I know that YouTube/Google are in a big legal fight with Viacom over infringing works on YouTube, and that YouTube has been bending over backwards to help copyright holders either takedown or monetize infringing works, but I'm both surprised and disappointed by YouTube's new "copyright school." You can see the video below:
For a company that employs both William Patry and Fred von Lohmann, you would think that the video would be a lot better. First of all, it simply reinforces the idea that infringement is "piracy," by using a cartoon character dressed up as a "pirate." That's misleading in the extreme. Second, it is incredibly misleading, condescending and insulting to creative remixes, which it claims are "not original." Instead, it urges people to "sing an original song" and "create your own content." Really? Is YouTube really claiming that remixes like Kutiman are "not original" because they're remixes?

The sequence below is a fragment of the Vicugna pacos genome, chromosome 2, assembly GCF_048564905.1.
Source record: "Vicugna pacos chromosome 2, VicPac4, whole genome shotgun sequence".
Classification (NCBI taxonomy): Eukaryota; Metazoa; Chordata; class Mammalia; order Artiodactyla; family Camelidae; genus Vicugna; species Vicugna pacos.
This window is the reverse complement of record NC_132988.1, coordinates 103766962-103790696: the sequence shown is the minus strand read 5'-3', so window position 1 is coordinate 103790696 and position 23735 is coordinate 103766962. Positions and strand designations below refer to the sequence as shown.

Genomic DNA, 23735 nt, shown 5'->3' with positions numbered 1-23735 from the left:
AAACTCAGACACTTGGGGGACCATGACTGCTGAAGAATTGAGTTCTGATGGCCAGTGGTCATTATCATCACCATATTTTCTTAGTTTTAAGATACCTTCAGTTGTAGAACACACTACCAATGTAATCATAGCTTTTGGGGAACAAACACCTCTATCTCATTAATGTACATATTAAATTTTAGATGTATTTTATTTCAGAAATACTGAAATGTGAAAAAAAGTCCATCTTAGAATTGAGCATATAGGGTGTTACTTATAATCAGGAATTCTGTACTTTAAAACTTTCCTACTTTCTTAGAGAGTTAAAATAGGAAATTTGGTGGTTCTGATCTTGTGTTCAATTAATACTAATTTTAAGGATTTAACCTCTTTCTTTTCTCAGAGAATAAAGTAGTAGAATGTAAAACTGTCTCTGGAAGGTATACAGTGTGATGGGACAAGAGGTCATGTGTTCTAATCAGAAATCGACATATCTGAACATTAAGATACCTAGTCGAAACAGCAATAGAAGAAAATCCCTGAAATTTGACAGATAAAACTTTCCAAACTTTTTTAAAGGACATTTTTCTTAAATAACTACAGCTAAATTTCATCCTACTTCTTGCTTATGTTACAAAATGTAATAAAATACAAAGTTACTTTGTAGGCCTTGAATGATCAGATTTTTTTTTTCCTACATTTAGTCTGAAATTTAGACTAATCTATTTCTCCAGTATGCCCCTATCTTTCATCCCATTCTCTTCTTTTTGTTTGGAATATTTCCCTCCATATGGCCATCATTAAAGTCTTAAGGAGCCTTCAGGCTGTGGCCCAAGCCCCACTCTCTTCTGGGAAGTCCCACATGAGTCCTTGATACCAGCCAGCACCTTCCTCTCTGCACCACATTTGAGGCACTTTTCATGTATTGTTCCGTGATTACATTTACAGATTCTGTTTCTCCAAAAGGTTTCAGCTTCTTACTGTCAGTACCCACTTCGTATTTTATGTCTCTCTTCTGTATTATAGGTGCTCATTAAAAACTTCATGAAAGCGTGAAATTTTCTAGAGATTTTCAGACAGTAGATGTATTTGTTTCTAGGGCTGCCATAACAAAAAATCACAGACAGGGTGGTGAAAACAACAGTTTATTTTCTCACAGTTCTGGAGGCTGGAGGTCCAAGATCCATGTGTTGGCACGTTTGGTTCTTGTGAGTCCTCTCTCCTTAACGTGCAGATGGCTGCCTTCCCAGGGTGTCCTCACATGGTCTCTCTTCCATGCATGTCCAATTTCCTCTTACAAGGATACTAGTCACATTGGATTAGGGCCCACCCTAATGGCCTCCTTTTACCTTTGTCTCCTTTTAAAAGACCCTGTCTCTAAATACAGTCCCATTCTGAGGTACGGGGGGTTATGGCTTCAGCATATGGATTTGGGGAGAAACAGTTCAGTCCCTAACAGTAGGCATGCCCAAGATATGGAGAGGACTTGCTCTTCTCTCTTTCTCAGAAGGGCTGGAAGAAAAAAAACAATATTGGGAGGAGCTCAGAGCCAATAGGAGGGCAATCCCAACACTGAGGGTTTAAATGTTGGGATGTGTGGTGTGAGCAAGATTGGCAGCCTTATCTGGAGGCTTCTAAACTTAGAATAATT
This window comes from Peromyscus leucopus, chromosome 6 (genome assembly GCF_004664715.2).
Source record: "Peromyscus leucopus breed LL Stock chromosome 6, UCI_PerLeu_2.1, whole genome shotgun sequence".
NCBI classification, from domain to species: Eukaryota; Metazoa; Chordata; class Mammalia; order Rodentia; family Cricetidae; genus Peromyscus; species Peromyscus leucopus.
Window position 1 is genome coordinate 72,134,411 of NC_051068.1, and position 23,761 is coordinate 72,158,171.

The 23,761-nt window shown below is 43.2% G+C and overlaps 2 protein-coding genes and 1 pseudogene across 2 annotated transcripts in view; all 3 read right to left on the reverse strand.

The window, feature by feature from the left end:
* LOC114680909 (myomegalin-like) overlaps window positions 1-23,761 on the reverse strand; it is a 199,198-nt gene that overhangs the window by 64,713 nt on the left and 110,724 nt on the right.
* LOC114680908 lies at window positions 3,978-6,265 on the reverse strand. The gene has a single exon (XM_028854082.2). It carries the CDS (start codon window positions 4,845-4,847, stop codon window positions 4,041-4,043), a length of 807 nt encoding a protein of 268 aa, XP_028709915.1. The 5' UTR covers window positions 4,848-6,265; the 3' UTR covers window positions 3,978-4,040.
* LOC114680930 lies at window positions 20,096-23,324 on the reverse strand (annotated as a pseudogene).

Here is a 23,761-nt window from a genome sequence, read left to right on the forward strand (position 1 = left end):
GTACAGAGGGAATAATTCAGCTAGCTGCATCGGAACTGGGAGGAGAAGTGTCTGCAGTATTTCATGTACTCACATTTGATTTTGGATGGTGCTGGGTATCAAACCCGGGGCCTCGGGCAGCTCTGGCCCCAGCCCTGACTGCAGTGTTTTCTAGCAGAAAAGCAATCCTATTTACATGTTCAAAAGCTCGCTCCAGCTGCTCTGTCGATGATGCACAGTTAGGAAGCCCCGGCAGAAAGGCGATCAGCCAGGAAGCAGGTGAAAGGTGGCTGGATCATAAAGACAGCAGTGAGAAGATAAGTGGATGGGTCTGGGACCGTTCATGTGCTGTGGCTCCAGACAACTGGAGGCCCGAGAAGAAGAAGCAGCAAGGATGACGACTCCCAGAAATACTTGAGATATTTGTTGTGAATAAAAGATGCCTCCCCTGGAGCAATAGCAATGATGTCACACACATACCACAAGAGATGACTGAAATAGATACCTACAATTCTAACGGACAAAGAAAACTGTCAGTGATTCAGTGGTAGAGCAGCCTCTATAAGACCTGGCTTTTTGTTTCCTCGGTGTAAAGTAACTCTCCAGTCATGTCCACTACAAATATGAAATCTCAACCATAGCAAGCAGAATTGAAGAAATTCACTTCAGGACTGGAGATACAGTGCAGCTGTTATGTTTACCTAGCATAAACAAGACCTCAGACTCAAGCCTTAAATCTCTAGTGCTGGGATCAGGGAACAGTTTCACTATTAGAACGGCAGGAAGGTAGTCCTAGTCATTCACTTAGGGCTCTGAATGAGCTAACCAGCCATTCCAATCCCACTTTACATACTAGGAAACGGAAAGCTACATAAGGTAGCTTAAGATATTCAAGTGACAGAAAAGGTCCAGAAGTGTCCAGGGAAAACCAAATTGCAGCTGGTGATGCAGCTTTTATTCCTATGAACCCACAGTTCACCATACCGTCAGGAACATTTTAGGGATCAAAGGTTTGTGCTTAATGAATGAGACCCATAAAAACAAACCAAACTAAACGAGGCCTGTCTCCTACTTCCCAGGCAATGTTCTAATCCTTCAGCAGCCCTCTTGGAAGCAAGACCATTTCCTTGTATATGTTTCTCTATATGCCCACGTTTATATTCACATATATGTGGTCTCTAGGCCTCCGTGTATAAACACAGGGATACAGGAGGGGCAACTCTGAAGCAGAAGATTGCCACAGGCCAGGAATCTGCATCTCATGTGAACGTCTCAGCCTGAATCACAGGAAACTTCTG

Finally, while the video does at least make a nod to fair use (at 2:42), the message there is pretty clear that fair use is complicated, legalistic, and not for normal people, so you're best off just ignoring it. Basically, up until that point in the video, the video has a standard pace and some backing bed music, but when the fair use segment comes in, a big white slab comes across the screen, the music stops, and the slab fills with small, difficult to read text, that the voiceover voice reads very quickly, like the legal disclaimers at the end of drug commercials. Meanwhile, the cartoon "pirate" is shown struggling with fair use.
As Copycense points out, if you actually want a copyright/fair use lesson on YouTube, you're better off watching this video from Rocketboom:
Of course, as per usual, it appears that YouTube users are not confused by this sort of propaganda. As I write this, the votes on YouTube's own video are 2 to 1 "dislike" to "like."
Update: And, really, if we're going to be showing "educational" videos about copyright, how can we forget this one, care of Nina Paley: